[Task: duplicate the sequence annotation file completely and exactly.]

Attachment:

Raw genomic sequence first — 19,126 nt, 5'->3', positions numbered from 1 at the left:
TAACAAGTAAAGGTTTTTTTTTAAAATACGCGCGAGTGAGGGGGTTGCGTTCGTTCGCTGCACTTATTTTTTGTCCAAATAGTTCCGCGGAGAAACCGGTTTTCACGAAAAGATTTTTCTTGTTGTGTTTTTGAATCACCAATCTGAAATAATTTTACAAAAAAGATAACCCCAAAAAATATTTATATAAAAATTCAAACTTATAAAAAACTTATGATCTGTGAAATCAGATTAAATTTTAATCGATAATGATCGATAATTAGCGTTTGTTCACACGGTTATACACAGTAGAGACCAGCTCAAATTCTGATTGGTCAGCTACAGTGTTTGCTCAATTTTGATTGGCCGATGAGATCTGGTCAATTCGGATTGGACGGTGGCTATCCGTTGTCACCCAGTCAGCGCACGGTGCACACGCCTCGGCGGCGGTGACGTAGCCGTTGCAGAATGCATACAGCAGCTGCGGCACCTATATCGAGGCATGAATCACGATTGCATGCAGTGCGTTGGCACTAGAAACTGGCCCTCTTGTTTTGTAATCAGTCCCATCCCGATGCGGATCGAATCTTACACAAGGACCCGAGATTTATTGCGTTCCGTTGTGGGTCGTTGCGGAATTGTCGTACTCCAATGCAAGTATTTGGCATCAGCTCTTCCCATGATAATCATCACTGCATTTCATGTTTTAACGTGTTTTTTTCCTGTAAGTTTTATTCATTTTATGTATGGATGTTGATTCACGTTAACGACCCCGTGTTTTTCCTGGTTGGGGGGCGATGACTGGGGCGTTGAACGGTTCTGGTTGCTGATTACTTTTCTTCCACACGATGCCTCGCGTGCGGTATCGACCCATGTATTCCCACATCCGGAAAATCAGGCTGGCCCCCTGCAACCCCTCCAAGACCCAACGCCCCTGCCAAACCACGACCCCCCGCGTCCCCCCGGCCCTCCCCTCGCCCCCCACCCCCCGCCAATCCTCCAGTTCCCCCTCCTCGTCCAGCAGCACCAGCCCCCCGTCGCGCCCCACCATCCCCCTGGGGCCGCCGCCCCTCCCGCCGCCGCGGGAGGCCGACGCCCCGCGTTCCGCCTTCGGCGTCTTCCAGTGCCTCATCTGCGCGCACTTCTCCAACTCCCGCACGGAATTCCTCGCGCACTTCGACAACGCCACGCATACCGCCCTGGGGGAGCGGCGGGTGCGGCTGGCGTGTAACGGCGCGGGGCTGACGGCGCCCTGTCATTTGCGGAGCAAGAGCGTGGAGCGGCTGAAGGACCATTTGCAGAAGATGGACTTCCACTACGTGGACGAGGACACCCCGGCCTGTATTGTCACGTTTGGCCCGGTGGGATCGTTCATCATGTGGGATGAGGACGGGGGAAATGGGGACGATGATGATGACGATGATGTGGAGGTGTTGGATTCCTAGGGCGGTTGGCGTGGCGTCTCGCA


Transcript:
Raw genomic sequence first — 19,126 nt, 5'->3', positions numbered from 1 at the left:
TAACAAGTAAAGGTTTTTTTTTAAAATACGCGCGAGTGAGGGGGTTGCGTTCGTTCGCTGCACTTATTTTTTGTCCAAATAGTTCCGCGGAGAAACCGGTTTTCACGAAAAGATTTTTCTTGTTGTGTTTTTGAATCACCAATCTGAAATAATTTTACAAAAAAGATAACCCCAAAAAATATTTATATAAAAATTCAAACTTATAAAAAACTTATGATCTGTGAAATCAGATTAAATTTTAATCGATAATGATCGATAATTAGCGTTTGTTCACACGGTTATACACAGTAGAGACCAGCTCAAATTCTGATTGGTCAGCTACAGTGTTTGCTCAATTTTGATTGGCCGATGAGATCTGGTCAATTCGGATTGGACGGTGGCTATCCGTTGTCACCCAGTCAGCGCACGGTGCACACGCCTCGGCGGCGGTGACGTAGCCGTTGCAGAATGCATACAGCAGCTGCGGCACCTATATCGAGGCATGAATCACGATTGCATGCAGTGCGTTGGCACTAGAAACTGGCCCTCTTGTTTTGTAATCAGTCCCATCCCGATGCGGATCGAATCTTACACAAGGACCCGAGATTTATTGCGTTCCGTTGTGGGTCGTTGCGGAATTGTCGTACTCCAATGCAAGTATTTGGCATCAGCTCTTCCCATGATAATCATCACTGCATTTCATGTTTTAACGTGTTTTTTTCCTGTAAGTTTTATTCATTTTATGTATGGATGTTGATTCACGTTAACGACCCCGTGTTTTTCCTGGTTGGGGGGCGATGACTGGGGCGTTGAACGGTTCTGGTTGCTGATTACTTTTCTTCCACACGATGCCTCGCGTGCGGTATCGACCCATGTATTCCCACATCCGGAAAATCAGGCTGGCCCCCTGCAACCCCTCCAAGACCCAACGCCCCTGCCAAACCACGACCCCCCGCGTCCCCCCGGCCCTCCCCTCGCCCCCCACCCCCCGCCAATCCTCCAGTTCCCCCTCCTCGTCCAGCAGCACCAGCCCCCCGTCGCGCCCCACCATCCCCCTGGGGCCGCCGCCCCTCCCGCCGCCGCGGGAGGCCGACGCCCCGCGTTCCGCCTTCGGCGTCTTCCAGTGCCTCATCTGCGCGCACTTCTCCAACTCCCGCACGGAATTCCTCGCGCACTTCGACAACGCCACGCATACCGCCCTGGGGGAGCGGCGGGTGCGGCTGGCGTGTAACGGCGCGGGGCTGACGGCGCCCTGTCATTTGCGGAGCAAGAGCGTGGAGCGGCTGAAGGACCATTTGCAGAAGATGGACTTCCACTACGTGGACGAGGACACCCCGGCCTGTATTGTCACGTTTGGCCCGGTGGGATCGTTCATCATGTGGGATGAGGACGGGGGAAATGGGGACGATGATGATGACGATGATGTGGAGGTGTTGGATTCCTAGGGCGGTTGGCGTGGCGTCTCGCA